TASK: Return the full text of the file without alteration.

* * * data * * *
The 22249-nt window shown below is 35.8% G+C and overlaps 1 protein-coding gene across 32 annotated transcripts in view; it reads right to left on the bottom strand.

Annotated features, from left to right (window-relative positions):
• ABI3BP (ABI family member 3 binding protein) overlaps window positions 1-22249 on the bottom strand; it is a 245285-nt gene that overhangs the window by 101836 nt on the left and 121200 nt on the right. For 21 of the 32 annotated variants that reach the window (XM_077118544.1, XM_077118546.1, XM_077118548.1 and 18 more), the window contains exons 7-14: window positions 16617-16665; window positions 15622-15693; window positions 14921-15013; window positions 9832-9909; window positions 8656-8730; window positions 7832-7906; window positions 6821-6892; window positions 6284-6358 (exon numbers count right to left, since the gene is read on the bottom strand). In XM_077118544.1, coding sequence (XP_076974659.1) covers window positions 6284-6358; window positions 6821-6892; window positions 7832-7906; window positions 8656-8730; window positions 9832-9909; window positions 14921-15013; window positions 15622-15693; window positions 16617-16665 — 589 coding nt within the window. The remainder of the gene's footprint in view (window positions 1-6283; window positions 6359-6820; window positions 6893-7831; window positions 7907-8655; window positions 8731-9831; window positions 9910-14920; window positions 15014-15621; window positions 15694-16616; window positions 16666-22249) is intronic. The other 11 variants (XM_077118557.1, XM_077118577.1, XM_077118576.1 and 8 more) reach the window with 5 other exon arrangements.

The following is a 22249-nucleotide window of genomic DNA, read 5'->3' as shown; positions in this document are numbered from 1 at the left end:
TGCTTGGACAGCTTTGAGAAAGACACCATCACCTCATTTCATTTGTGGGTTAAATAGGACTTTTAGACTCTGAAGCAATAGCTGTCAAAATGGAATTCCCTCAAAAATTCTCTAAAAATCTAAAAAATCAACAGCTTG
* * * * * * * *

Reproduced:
The 22249-nt window shown below is 35.8% G+C and overlaps 1 protein-coding gene across 32 annotated transcripts in view; it reads right to left on the bottom strand.

Annotated features, from left to right (window-relative positions):
• ABI3BP (ABI family member 3 binding protein) overlaps window positions 1-22249 on the bottom strand; it is a 245285-nt gene that overhangs the window by 101836 nt on the left and 121200 nt on the right. For 21 of the 32 annotated variants that reach the window (XM_077118544.1, XM_077118546.1, XM_077118548.1 and 18 more), the window contains exons 7-14: window positions 16617-16665; window positions 15622-15693; window positions 14921-15013; window positions 9832-9909; window positions 8656-8730; window positions 7832-7906; window positions 6821-6892; window positions 6284-6358 (exon numbers count right to left, since the gene is read on the bottom strand). In XM_077118544.1, coding sequence (XP_076974659.1) covers window positions 6284-6358; window positions 6821-6892; window positions 7832-7906; window positions 8656-8730; window positions 9832-9909; window positions 14921-15013; window positions 15622-15693; window positions 16617-16665 — 589 coding nt within the window. The remainder of the gene's footprint in view (window positions 1-6283; window positions 6359-6820; window positions 6893-7831; window positions 7907-8655; window positions 8731-9831; window positions 9910-14920; window positions 15014-15621; window positions 15694-16616; window positions 16666-22249) is intronic. The other 11 variants (XM_077118557.1, XM_077118577.1, XM_077118576.1 and 8 more) reach the window with 5 other exon arrangements.

The following is a 22249-nucleotide window of genomic DNA, read 5'->3' as shown; positions in this document are numbered from 1 at the left end:
TGCTTGGACAGCTTTGAGAAAGACACCATCACCTCATTTCATTTGTGGGTTAAATAGGACTTTTAGACTCTGAAGCAATAGCTGTCAAAATGGAATTCCCTCAAAAATTCTCTAAAAATCTAAAAAATCAACAGCTTG